Put simply, I wasn't who I was supposed to be in my 40s. Until a single shot changed all of that.

"Don't You Know How Sweet and Wonderful Life Can Be?"

This week marks the tenth anniversary of the surgery that removed a tumor the size of a pinball from my head. I was diagnosed with it in early April of 2006 after spending five days in the unshakable grip of a headache that felt like something was eating its way out of my skull from the inside. I remember laying there in my apartment in Brooklyn with a cold washcloth over my face, literally in tears as I pleaded with some higher power for just a few hours of sleep -- a tiny slice of time away from the torment. I had made the mistake of telling my doctor at the outset of our relationship that I was a former heroin addict, which meant that under almost no circumstances would she prescribe me painkillers that actually work, certainly not for a supposedly excruciating pain that she couldn't confirm was the real deal. So that's how it went for days: me moaning and groaning in anguish with nothing but naproxen and a some codeine to supposedly -- but not really -- take the edge off and no idea what the hell was going on inside my head. It took three days of this before my doctor, suitably concerned, finally scheduled an MRI.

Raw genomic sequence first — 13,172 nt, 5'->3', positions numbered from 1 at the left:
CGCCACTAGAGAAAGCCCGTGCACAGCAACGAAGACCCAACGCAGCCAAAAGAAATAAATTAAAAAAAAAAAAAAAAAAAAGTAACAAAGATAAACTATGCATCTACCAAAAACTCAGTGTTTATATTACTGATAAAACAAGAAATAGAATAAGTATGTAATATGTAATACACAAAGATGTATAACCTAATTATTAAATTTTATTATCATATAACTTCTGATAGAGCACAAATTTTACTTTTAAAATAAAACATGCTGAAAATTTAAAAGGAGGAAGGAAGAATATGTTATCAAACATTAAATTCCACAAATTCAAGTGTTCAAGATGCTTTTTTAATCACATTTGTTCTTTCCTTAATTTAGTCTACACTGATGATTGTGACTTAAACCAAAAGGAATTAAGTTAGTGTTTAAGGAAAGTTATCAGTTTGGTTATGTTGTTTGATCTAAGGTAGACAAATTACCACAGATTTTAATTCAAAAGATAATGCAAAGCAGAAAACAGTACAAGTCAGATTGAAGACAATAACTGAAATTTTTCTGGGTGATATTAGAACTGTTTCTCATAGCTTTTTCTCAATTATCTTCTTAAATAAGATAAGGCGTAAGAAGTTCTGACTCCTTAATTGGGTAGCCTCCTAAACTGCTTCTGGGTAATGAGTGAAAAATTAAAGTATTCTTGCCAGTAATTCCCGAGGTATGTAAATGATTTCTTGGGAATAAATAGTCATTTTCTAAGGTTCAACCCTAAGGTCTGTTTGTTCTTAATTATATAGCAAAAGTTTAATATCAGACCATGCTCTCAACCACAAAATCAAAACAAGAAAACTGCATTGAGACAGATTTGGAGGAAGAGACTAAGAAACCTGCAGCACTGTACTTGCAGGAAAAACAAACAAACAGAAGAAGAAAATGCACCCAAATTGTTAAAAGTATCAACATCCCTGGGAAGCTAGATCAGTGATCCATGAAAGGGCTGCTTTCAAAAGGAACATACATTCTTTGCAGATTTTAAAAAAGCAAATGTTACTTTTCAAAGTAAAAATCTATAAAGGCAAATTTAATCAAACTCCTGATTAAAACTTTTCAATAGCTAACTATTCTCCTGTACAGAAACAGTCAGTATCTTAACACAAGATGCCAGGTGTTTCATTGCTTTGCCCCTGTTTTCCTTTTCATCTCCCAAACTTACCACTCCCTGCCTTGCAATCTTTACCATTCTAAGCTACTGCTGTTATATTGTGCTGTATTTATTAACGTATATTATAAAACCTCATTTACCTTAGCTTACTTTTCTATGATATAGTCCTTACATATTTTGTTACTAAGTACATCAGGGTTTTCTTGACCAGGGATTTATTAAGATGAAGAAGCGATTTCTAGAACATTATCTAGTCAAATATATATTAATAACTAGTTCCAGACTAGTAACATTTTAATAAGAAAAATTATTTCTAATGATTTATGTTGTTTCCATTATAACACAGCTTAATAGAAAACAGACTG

I was led to believe that it wasn't the job of the MRI technician to tell you what he or she saw during the procedure, only to whisk the findings back to the doctors and let them break the bad news. My MRI technician, however, decided to take the initiative and met me in the dressing room as I slowly, painfully put my clothes back on. "I can tell you what's wrong with you," he said. I didn't respond, since speaking made my head pound so hard it had, on several occasions, nearly made me pass out from the agony. "You've got a tumor underneath your brain that's about that big," he continued, holding his fingers maybe an inch-and-a-quarter apart. "And it's bleeding." I just stared at him blankly for a second, then asked the obvious: "Am I gonna die?" "Probably not," came his response. "It's likely benign, but you still need call your doctor and tell her you're going to Cornell Medical Center immediately." I had been in so much agony for so long that I'd almost reached a place of peaceful Zen, where every waking moment felt like a surreal pain-hallucination, so I didn't really process what he was saying. It came through in fragments. Brain. Tumor. Hospital. Now.